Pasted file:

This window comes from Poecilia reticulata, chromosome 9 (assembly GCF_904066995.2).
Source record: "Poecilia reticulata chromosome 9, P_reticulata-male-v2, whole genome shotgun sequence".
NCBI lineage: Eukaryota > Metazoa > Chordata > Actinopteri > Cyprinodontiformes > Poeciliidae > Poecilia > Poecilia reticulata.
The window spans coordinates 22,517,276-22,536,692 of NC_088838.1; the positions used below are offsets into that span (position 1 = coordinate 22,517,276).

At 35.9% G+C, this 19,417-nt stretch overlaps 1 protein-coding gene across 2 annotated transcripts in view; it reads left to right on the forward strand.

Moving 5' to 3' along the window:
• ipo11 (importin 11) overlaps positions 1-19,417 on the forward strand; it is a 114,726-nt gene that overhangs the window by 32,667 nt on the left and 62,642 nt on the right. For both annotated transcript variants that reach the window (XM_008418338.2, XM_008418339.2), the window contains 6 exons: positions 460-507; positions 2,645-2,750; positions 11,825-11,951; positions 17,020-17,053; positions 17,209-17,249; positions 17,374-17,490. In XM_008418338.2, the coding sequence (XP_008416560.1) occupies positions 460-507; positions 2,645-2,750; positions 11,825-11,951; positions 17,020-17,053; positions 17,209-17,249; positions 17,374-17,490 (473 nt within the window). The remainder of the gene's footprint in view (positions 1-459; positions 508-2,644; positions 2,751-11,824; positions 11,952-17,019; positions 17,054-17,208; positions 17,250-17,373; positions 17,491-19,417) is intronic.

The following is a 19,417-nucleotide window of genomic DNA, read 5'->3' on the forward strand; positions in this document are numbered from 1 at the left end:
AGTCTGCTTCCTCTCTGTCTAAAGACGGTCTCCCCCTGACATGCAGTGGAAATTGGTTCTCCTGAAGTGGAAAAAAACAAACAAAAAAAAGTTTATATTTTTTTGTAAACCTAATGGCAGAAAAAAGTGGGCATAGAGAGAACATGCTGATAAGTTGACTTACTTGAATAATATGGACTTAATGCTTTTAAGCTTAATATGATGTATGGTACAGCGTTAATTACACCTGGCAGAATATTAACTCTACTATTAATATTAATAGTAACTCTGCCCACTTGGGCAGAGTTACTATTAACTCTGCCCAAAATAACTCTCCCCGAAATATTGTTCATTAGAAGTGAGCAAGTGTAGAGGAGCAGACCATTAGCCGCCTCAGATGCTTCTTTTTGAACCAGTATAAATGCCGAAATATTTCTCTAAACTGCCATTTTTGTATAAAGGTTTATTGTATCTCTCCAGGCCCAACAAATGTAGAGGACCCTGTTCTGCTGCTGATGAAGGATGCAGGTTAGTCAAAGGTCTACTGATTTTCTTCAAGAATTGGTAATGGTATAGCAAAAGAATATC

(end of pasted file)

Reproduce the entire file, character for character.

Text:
This window comes from Poecilia reticulata, chromosome 9 (assembly GCF_904066995.2).
Source record: "Poecilia reticulata chromosome 9, P_reticulata-male-v2, whole genome shotgun sequence".
NCBI lineage: Eukaryota > Metazoa > Chordata > Actinopteri > Cyprinodontiformes > Poeciliidae > Poecilia > Poecilia reticulata.
The window spans coordinates 22,517,276-22,536,692 of NC_088838.1; the positions used below are offsets into that span (position 1 = coordinate 22,517,276).

At 35.9% G+C, this 19,417-nt stretch overlaps 1 protein-coding gene across 2 annotated transcripts in view; it reads left to right on the forward strand.

Moving 5' to 3' along the window:
• ipo11 (importin 11) overlaps positions 1-19,417 on the forward strand; it is a 114,726-nt gene that overhangs the window by 32,667 nt on the left and 62,642 nt on the right. For both annotated transcript variants that reach the window (XM_008418338.2, XM_008418339.2), the window contains 6 exons: positions 460-507; positions 2,645-2,750; positions 11,825-11,951; positions 17,020-17,053; positions 17,209-17,249; positions 17,374-17,490. In XM_008418338.2, the coding sequence (XP_008416560.1) occupies positions 460-507; positions 2,645-2,750; positions 11,825-11,951; positions 17,020-17,053; positions 17,209-17,249; positions 17,374-17,490 (473 nt within the window). The remainder of the gene's footprint in view (positions 1-459; positions 508-2,644; positions 2,751-11,824; positions 11,952-17,019; positions 17,054-17,208; positions 17,250-17,373; positions 17,491-19,417) is intronic.

The following is a 19,417-nucleotide window of genomic DNA, read 5'->3' on the forward strand; positions in this document are numbered from 1 at the left end:
AGTCTGCTTCCTCTCTGTCTAAAGACGGTCTCCCCCTGACATGCAGTGGAAATTGGTTCTCCTGAAGTGGAAAAAAACAAACAAAAAAAAGTTTATATTTTTTTGTAAACCTAATGGCAGAAAAAAGTGGGCATAGAGAGAACATGCTGATAAGTTGACTTACTTGAATAATATGGACTTAATGCTTTTAAGCTTAATATGATGTATGGTACAGCGTTAATTACACCTGGCAGAATATTAACTCTACTATTAATATTAATAGTAACTCTGCCCACTTGGGCAGAGTTACTATTAACTCTGCCCAAAATAACTCTCCCCGAAATATTGTTCATTAGAAGTGAGCAAGTGTAGAGGAGCAGACCATTAGCCGCCTCAGATGCTTCTTTTTGAACCAGTATAAATGCCGAAATATTTCTCTAAACTGCCATTTTTGTATAAAGGTTTATTGTATCTCTCCAGGCCCAACAAATGTAGAGGACCCTGTTCTGCTGCTGATGAAGGATGCAGGTTAGTCAAAGGTCTACTGATTTTCTTCAAGAATTGGTAATGGTATAGCAAAAGAATATC